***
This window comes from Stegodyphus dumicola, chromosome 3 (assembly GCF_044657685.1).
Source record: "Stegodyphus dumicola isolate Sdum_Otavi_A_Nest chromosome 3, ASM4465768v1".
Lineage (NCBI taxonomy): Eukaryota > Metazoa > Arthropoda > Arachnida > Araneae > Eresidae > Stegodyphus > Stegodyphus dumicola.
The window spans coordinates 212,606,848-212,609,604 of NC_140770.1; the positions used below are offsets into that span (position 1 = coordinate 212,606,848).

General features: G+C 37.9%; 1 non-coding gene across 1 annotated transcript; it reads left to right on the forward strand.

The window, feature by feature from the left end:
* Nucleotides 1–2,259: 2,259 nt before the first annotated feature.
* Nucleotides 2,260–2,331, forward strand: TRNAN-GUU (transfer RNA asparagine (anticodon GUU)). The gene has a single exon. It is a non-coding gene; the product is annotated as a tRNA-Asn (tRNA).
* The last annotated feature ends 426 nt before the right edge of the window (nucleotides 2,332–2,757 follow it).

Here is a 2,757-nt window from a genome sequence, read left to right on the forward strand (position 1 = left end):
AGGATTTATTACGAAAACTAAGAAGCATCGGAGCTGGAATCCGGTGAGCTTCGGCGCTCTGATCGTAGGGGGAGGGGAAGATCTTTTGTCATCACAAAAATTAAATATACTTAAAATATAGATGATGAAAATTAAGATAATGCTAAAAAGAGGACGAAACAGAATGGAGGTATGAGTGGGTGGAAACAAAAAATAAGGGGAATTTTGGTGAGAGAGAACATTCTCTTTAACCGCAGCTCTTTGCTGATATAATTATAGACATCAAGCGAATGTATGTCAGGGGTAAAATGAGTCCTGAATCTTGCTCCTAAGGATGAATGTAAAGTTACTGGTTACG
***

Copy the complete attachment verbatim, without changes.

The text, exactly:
This window comes from Stegodyphus dumicola, chromosome 3 (assembly GCF_044657685.1).
Source record: "Stegodyphus dumicola isolate Sdum_Otavi_A_Nest chromosome 3, ASM4465768v1".
Lineage (NCBI taxonomy): Eukaryota > Metazoa > Arthropoda > Arachnida > Araneae > Eresidae > Stegodyphus > Stegodyphus dumicola.
The window spans coordinates 212,606,848-212,609,604 of NC_140770.1; the positions used below are offsets into that span (position 1 = coordinate 212,606,848).

General features: G+C 37.9%; 1 non-coding gene across 1 annotated transcript; it reads left to right on the forward strand.

The window, feature by feature from the left end:
* Nucleotides 1–2,259: 2,259 nt before the first annotated feature.
* Nucleotides 2,260–2,331, forward strand: TRNAN-GUU (transfer RNA asparagine (anticodon GUU)). The gene has a single exon. It is a non-coding gene; the product is annotated as a tRNA-Asn (tRNA).
* The last annotated feature ends 426 nt before the right edge of the window (nucleotides 2,332–2,757 follow it).

Here is a 2,757-nt window from a genome sequence, read left to right on the forward strand (position 1 = left end):
AGGATTTATTACGAAAACTAAGAAGCATCGGAGCTGGAATCCGGTGAGCTTCGGCGCTCTGATCGTAGGGGGAGGGGAAGATCTTTTGTCATCACAAAAATTAAATATACTTAAAATATAGATGATGAAAATTAAGATAATGCTAAAAAGAGGACGAAACAGAATGGAGGTATGAGTGGGTGGAAACAAAAAATAAGGGGAATTTTGGTGAGAGAGAACATTCTCTTTAACCGCAGCTCTTTGCTGATATAATTATAGACATCAAGCGAATGTATGTCAGGGGTAAAATGAGTCCTGAATCTTGCTCCTAAGGATGAATGTAAAGTTACTGGTTACG